This week’s list is on a global treaty on plastics and how business schools can engage in it.
I am still reading through the almost 300 Sustainability reports submitted by business schools to PRME. They are much longer and also much stronger than in past years. There are many things that I have been pleasantly surprised by, but there are always a few things I’m surprised not to see more of in there. Plastic, for example, hardly gets a mention in relation to campus let alone curriculum and research. This week is focused on plastic because a new legally binding instrument to end plastic pollution (see point 1) won’t work unless business schools start preparing future leaders.
“We will not recycle our way out of the plastic pollution crisis: we need a systemic transformation to achieve the transition to a circular economy”. Inger Andersen, UNEP Executive Director put it
1. A PLASTIC TREATY
(ISSUE) The UN Environment Assembly recently decided to start negotiations on a new, internationally legally binding instrument to end plastic pollution as well as to establish a science-policy panel on chemicals and waste and to prevent pollution (see draft resolution here). The science body would be similar to the Intergovernmental Science-Policy Panel on Climate Change (IPCC) and the Intergovernmental Science-Policy Panel on Biodiversity and Ecosystem Services (IPBES). The agreement will be signed by 2024 (which is quick in UN negotiation terms, usually this would take 5+ years) and will address the full lifecycle of plastics, including production, design, and disposal, as well as the design of reusable and recyclable products and materials.
+UNEP is convening a forum at the end of 2022 to share knowledge and best practices from around the world. If you are doing something interesting in this field, be sure to share!
2. THE PLASTIC BRIEF
(CURRICULUM) One of the assignments in the MA Advertising and Marketing at the University of Leeds Business School is the “Water Bottle Brief”. Designed to increase students’ awareness of the effects of single use plastics, and help promote the university’s #PlasticPledge2023 to remove single use plastics from all of its operations. Students were asked to create a campaign poster and the winning poster by Nikhita Alex is fantastic! In another course on Commercial and Professional Skills, students were asked to assess the effectiveness of communications and engagement around the PlasticPledge campaign.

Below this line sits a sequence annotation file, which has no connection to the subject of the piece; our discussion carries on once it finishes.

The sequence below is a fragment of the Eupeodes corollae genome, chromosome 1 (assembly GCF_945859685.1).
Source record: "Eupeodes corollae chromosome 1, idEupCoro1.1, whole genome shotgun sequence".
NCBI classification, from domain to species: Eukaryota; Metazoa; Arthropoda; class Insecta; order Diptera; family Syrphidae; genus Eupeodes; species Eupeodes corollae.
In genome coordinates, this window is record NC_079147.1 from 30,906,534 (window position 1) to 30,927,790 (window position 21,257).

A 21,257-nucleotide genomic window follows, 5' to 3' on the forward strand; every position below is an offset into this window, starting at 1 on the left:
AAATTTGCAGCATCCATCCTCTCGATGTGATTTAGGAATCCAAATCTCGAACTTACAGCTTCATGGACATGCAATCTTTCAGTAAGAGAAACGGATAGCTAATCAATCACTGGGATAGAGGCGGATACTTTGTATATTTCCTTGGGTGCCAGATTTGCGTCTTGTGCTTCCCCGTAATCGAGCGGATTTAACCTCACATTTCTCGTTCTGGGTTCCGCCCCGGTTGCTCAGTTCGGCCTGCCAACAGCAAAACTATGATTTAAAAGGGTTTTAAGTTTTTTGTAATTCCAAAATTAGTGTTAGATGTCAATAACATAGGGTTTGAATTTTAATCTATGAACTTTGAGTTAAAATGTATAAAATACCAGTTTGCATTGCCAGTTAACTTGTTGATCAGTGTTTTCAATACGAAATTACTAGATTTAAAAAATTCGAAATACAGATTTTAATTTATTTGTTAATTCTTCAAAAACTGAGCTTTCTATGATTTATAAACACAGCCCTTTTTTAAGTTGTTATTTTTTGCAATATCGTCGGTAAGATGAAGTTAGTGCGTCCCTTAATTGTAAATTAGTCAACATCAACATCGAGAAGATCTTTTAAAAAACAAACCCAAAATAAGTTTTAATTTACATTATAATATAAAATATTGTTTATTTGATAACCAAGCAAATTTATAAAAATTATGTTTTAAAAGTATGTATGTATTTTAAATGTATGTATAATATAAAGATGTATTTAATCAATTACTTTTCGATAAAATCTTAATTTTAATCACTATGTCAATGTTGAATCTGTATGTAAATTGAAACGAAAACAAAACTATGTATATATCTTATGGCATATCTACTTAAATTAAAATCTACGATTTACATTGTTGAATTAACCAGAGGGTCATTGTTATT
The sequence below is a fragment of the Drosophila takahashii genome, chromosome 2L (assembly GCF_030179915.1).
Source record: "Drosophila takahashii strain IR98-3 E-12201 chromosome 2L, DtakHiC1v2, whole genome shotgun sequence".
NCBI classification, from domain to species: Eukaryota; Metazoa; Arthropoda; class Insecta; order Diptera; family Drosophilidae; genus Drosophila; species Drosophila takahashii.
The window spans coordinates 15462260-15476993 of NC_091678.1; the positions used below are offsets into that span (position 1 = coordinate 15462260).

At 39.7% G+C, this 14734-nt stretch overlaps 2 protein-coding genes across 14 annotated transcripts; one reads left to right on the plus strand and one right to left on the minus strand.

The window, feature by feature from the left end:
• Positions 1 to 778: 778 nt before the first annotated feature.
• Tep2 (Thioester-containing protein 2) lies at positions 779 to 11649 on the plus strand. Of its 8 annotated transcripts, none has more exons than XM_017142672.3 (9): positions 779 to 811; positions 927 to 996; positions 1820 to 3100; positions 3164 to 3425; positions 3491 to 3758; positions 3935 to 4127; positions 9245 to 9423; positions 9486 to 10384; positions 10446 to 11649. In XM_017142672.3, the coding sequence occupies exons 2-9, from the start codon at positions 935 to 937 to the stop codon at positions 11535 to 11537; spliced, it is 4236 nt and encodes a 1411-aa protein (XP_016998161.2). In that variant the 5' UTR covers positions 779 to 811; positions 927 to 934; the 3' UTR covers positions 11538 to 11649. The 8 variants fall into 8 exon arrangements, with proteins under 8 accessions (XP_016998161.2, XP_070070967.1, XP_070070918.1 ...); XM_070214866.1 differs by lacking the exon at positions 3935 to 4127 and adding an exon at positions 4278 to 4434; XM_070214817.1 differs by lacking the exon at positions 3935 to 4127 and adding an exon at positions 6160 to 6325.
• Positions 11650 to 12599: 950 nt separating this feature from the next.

+ Rather than just an assignment, could we not have an interdisciplinary course focused on plastics?
3. PURE NORTH
(RESEARCH, PARTNERSHIPS) In 2020, Reykjavik University and Pure North Recycling signed a collaboration agreement; the aim is to strengthen the Icelandic recycling economy to develop new ways of recycling plastic, increase automation in processing and increase public awareness. This also includes a lifecycle analysis and the inflow and outflow of plastic in Iceland. Pure North uses geothermal energy to recycle plastics in Iceland instead of shipping the waste abroad. Geothermal wastewater, which is very hot, is used to clean the plastics and also eliminates the need for additional energy and chemicals, and then uses geothermal heat to dry them. Pure North also taught a three-week course for all first-year engineering students where students worked on various innovative plastic recycling projects.
4. SOFT (PLASTIC RECYCLING) SKILLS
(CAMPUS, PARTNERSHIPS) Soft plastics (plastics that can be “scrunched” in your hand such as plastic bags) can’t go in your recycling bin. I have seen the mess they make of recycling facilities, clogging machines and causing downtime (this video shows you why!!). Instead, soft plastics need to be recycled separately but one rarely finds conveniently located bins. The University of Newcastle in Australia trialled a program in partnerships with Plastic Police to turn soft plastic into benches placed around campus. They also have a map of all soft plastic recycling spots on campus. Another University in Australia, Deakin, partnered with Close The Loop to transform the soft plastics generated within logistics, hospitality venues, and laboratories, into an additive for a sustainable asphalt product called Reconophalt, that has been used on campus.